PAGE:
The United Nations resident chief’s office this week summoned chairperson of the NGO board Emily Banda over an ongoing spat with members of the NGO community, particularly those promoting gay and lesbian rights, Nation on Sunday can report.
According to sources in the NGO community, Banda has been castigating some human rights activists who fight for minority rights, including Timothy Mtambo and Gift Trapence, executive directors for Centre for Human Rights Rehabilitation (CHRR) and Centre for Development of the People (Cedep).
Sources say Banda was asked to explain herself over remarks she allegedly uttered at several forums, attacking Mtambo and Trapence–with the UN fearing the move might tantamount to infringement of rights of the activists.
While confirming being summoned to the UN mission in Lilongwe on Tuesday, Banda refused to comment on the matter in an interview.
“Yes, I was requested to meet them and discuss the issues you have raised, but I would not comment on the details of the discussions,” said Banda.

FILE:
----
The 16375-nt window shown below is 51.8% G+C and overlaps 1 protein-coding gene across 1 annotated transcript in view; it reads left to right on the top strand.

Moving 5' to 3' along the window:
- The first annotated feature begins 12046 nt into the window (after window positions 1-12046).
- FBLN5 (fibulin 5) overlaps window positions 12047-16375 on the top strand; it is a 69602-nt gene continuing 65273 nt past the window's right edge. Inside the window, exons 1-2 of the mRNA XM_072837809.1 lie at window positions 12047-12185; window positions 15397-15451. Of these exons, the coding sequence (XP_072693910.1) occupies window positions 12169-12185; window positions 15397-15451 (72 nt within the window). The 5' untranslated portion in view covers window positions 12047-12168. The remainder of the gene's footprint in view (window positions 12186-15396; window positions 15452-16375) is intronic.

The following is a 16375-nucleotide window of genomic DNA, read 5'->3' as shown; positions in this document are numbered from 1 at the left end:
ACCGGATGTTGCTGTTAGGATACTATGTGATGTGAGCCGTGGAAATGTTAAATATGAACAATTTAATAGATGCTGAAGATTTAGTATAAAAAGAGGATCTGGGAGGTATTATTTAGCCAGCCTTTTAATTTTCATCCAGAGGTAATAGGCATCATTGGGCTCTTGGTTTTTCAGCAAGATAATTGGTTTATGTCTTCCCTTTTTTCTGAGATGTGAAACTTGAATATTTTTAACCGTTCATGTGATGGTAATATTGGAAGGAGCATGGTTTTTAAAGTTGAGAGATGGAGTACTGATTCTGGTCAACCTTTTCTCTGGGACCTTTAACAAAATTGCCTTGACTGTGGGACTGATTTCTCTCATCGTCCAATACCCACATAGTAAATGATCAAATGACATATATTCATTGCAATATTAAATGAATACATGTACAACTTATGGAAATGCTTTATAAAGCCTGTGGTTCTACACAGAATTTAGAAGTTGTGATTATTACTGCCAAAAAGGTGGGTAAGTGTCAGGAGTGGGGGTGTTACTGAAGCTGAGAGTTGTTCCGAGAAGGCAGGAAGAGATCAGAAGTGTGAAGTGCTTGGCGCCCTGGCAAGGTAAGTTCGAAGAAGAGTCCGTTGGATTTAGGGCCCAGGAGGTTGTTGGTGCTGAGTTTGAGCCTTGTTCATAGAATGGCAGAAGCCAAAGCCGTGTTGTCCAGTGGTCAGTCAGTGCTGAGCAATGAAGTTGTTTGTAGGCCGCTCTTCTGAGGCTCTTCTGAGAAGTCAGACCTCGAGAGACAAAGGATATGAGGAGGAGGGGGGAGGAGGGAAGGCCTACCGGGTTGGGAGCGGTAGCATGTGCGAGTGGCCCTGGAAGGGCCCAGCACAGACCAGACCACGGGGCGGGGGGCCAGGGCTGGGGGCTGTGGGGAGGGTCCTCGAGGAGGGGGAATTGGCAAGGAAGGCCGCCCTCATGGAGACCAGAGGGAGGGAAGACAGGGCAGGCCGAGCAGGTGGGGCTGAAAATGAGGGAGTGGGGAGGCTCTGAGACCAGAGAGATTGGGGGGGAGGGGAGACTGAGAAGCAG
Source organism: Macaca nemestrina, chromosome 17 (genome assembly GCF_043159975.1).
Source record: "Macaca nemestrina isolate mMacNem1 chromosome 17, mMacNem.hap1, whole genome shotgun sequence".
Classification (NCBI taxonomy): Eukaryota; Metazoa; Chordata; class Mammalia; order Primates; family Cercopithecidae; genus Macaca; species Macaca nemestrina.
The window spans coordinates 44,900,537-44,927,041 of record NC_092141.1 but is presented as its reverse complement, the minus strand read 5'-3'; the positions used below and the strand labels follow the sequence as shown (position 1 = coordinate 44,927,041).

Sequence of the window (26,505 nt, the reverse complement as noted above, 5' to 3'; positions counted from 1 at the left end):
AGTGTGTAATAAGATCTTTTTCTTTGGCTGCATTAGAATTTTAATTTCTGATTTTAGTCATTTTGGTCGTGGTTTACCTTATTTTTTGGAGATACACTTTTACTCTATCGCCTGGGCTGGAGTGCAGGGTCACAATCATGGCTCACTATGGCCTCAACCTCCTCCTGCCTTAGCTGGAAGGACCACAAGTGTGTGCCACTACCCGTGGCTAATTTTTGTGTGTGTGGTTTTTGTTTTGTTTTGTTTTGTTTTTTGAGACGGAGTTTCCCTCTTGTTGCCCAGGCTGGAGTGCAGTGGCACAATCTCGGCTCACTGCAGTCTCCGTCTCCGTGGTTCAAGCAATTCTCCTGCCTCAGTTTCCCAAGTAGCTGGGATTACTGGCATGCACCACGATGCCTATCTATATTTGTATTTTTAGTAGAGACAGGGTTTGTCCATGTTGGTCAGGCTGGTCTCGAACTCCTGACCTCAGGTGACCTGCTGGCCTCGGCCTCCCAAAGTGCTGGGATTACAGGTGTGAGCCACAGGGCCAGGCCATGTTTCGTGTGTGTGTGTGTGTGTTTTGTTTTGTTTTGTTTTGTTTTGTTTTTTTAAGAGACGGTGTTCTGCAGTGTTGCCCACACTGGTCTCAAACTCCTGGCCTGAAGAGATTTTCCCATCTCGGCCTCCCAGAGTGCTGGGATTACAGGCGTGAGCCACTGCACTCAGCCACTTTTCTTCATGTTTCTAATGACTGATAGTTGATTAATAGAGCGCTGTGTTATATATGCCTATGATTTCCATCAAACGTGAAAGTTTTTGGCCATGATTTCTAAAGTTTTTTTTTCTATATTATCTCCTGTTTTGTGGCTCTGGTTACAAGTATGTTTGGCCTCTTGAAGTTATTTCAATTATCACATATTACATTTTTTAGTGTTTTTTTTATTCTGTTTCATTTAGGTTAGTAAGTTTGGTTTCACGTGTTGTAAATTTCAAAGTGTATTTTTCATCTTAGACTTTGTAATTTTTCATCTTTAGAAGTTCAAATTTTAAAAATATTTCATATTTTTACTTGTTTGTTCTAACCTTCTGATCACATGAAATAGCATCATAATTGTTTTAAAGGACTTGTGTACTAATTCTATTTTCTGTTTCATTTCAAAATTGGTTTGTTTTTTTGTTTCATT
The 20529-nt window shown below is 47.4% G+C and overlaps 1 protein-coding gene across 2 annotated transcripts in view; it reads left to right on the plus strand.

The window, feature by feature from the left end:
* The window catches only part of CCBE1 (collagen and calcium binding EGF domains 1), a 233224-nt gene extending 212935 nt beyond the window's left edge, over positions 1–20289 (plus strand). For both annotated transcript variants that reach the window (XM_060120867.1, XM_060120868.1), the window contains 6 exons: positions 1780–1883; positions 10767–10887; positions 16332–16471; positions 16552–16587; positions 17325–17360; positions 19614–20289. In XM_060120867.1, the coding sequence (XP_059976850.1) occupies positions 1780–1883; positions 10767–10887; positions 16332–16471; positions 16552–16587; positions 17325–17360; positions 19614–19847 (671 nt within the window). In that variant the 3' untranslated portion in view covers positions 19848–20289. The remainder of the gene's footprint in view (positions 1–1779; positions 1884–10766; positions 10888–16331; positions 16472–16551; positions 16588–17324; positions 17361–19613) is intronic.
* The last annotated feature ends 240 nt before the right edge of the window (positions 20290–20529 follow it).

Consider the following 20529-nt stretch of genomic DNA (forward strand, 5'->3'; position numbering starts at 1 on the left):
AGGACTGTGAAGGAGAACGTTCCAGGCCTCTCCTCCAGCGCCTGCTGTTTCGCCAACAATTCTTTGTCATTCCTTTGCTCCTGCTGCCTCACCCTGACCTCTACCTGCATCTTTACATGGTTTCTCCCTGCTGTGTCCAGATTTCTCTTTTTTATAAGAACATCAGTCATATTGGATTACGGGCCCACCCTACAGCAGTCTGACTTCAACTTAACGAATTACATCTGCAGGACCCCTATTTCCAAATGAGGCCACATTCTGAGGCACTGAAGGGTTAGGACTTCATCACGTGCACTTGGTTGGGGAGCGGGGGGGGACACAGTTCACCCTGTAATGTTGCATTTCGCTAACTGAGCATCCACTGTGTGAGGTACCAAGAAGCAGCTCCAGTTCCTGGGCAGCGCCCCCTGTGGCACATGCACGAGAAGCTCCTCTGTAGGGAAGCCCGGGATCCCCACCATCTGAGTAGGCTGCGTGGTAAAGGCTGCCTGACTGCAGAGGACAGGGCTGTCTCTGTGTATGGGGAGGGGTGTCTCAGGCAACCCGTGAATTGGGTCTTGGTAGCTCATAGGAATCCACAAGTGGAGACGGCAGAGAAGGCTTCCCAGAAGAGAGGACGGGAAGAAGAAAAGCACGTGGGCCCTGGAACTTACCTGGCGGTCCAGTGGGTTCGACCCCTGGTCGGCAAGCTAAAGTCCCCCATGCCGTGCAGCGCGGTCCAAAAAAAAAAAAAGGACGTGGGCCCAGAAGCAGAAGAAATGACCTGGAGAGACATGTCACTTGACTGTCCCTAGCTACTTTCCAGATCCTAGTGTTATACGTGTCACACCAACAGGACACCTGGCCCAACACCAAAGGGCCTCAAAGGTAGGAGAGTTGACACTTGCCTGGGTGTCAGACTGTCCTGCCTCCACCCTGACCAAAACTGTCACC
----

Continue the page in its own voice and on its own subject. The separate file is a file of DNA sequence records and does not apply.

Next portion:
Mtambo confirmed the existence of the ongoing squabble with the NGO board chairperson, but rejected any assertions that the activists had reported Banda to the UN office.
“Some of the issues have been in the public domain already because she addressed some of the attacks in the media and also we did respond to her attacks in our regular media column. We are dismayed that she has resorted to such tactics,” said Mtambo.
He cited a recent unreported incident in Salima, where Banda allegedly hijacked a meeting of several NGOs based in Salima to lambast the CHRR boss.
“The NGO board has an ongoing mapping exercise where they are going to several districts to meet NGOs. My officers were training several NGOs based in Salima on accountability issues when the NGO board chairperson requested to address the stakeholders on the mapping exercise. When the officers obliged, she went ahead and started insulting me for being a gay rights activist.
“My officers had to ask her to leave the meeting and we believe as rights activists that such actions are now bordering on violation of the Constitution of this country and our basic rights,” said Mtambo.
The NGO board is by law mandated to regulate and register all NGOs in the country and its leadership is selected from civil society.
Homosexuality remains a controversial subject in Malawi, which maintains laws that criminalise the act and where gay marriages remain a taboo. Still heavily dependent on Western economic support, international pressure has been mounting on Malawi in recent years to move towards more gay and lesbian-friendly laws.
But public opinion in the highly conservative society is firmly against any such moves leaving successive governments in a conundrum of economic interests and political legitimacy.